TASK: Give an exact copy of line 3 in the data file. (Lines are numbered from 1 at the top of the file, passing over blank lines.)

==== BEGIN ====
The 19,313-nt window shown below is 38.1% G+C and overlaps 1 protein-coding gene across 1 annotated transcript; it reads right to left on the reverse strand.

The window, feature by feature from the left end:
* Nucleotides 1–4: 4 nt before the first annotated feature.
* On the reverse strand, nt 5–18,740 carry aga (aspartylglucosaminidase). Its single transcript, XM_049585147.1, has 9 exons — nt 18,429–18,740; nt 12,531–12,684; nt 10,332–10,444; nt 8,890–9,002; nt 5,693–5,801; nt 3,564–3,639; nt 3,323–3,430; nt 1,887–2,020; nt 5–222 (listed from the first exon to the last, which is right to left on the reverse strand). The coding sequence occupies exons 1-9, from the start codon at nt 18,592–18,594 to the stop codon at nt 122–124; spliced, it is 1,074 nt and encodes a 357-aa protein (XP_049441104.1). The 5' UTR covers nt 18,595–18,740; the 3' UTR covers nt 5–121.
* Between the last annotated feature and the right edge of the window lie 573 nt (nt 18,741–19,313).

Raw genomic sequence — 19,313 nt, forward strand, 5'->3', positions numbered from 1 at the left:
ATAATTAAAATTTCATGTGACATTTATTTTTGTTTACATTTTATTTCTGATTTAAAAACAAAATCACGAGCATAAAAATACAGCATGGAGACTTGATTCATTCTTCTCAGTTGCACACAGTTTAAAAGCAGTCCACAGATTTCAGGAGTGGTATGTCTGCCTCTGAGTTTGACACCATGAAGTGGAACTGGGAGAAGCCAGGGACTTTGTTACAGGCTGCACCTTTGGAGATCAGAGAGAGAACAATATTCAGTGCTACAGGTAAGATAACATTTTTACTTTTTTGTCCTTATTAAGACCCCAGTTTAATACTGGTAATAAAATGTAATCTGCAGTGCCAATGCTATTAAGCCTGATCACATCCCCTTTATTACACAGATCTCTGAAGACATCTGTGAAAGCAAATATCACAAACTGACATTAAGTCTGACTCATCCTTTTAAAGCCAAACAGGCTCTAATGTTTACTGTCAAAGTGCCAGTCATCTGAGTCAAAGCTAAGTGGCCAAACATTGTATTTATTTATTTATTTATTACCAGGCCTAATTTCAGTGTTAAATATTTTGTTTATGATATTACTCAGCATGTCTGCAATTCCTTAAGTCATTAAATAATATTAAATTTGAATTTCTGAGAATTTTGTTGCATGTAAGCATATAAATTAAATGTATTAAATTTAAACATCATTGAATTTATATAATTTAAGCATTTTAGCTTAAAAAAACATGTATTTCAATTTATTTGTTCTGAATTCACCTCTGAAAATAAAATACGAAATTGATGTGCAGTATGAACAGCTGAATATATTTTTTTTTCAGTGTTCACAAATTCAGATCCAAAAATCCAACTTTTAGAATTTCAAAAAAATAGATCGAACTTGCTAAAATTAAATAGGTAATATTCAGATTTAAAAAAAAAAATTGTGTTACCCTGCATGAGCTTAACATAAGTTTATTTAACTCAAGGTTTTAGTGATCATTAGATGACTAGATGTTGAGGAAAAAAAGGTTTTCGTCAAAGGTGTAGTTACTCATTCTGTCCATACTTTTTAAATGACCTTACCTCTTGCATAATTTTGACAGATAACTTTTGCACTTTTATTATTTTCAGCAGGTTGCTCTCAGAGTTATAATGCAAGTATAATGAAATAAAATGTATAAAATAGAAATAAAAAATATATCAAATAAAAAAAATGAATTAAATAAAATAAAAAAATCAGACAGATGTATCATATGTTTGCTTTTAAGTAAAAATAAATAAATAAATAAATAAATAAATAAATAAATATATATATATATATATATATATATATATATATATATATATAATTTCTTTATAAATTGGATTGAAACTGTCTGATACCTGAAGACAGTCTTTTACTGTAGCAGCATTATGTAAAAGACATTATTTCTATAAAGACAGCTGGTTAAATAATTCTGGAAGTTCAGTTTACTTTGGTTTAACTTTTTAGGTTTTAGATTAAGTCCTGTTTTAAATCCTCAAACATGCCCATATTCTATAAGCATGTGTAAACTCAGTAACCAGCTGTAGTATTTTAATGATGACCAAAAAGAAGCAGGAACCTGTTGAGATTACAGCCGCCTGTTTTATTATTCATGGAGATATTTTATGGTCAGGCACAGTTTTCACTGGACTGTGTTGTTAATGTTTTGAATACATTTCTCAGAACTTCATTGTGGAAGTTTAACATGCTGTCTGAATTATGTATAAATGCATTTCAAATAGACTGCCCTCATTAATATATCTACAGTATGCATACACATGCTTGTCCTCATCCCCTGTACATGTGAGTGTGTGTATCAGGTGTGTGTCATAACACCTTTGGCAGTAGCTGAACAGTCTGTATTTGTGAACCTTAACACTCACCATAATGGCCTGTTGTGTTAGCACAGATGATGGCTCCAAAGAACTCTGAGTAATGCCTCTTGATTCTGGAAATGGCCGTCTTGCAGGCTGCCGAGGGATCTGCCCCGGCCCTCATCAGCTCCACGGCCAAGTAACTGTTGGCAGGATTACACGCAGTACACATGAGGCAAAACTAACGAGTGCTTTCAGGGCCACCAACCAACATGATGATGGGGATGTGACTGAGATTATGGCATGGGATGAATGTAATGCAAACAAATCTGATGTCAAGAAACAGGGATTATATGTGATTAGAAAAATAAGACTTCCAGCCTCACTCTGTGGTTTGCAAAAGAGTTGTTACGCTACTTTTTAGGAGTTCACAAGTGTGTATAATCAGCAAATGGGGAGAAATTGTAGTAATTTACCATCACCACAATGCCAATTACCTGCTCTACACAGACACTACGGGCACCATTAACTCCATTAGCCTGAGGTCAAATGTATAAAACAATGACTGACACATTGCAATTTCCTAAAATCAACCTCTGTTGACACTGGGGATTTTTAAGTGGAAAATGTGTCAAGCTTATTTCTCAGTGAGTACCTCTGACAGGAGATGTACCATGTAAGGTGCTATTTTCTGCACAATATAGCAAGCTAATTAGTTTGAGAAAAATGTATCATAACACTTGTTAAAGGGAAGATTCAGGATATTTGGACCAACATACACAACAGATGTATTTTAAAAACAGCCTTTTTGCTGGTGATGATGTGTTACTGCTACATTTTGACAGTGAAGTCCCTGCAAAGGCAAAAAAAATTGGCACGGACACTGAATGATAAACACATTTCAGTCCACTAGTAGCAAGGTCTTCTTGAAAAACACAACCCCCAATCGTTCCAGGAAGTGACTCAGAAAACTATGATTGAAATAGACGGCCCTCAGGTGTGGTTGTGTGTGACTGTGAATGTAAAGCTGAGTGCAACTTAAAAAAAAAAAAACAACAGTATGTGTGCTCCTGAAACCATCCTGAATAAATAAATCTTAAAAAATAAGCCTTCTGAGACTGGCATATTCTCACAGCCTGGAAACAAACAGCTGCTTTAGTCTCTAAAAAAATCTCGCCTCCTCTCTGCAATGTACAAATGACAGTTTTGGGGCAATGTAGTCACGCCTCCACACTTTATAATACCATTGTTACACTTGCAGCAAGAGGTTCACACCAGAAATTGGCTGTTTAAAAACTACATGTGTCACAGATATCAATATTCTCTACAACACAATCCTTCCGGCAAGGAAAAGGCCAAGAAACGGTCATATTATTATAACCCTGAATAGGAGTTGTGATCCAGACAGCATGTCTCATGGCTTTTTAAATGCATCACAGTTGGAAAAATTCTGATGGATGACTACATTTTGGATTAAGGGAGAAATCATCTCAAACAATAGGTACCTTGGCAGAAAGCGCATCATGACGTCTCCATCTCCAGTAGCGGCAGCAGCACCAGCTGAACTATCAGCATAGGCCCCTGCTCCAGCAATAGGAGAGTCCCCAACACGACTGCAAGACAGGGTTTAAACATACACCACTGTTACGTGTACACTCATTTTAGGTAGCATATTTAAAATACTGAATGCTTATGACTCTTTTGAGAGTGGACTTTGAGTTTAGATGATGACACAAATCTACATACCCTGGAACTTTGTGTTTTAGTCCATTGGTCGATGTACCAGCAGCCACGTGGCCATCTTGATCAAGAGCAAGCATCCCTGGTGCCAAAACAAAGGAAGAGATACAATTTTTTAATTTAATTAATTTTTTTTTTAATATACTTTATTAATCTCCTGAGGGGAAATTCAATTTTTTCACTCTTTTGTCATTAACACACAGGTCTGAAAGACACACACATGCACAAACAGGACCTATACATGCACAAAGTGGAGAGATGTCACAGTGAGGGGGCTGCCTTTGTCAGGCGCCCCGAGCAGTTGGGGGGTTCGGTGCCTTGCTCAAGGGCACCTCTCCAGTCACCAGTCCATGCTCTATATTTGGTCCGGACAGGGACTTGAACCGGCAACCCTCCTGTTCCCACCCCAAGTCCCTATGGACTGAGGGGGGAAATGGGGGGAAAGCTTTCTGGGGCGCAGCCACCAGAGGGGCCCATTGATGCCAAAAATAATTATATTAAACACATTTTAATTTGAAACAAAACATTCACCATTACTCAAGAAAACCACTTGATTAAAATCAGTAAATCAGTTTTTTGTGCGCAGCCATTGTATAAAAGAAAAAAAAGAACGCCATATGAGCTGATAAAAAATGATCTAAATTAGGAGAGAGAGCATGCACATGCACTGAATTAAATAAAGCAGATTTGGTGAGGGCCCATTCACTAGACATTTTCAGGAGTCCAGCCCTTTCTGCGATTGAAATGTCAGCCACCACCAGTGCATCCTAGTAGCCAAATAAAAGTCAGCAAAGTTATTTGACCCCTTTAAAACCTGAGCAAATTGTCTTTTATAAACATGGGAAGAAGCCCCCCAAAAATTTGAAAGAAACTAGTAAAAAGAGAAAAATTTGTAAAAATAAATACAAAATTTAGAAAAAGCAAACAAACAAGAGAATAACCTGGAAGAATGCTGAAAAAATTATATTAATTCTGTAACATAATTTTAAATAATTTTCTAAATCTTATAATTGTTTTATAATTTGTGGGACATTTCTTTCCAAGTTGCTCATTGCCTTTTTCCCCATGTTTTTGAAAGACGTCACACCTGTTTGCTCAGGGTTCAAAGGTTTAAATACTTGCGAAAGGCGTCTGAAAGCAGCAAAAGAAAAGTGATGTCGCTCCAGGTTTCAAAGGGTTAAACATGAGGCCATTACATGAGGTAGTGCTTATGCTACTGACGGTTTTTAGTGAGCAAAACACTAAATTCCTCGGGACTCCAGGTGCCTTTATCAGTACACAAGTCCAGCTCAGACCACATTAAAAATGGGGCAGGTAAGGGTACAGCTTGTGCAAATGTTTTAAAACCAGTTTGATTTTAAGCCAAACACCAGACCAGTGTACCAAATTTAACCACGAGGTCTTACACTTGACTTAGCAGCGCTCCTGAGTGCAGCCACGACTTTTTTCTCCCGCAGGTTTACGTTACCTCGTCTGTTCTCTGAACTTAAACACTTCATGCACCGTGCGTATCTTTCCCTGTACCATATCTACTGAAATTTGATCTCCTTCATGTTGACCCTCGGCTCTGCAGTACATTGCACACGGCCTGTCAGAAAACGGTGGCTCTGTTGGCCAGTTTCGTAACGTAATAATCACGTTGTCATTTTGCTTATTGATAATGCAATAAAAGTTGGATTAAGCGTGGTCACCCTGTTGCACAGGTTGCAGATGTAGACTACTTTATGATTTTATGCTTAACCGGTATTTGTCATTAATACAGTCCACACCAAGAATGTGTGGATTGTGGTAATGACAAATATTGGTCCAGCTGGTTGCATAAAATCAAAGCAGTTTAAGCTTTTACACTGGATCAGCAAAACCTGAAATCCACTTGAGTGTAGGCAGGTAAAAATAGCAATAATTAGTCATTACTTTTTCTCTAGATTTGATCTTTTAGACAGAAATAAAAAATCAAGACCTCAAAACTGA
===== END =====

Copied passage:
* Nucleotides 1–4: 4 nt before the first annotated feature.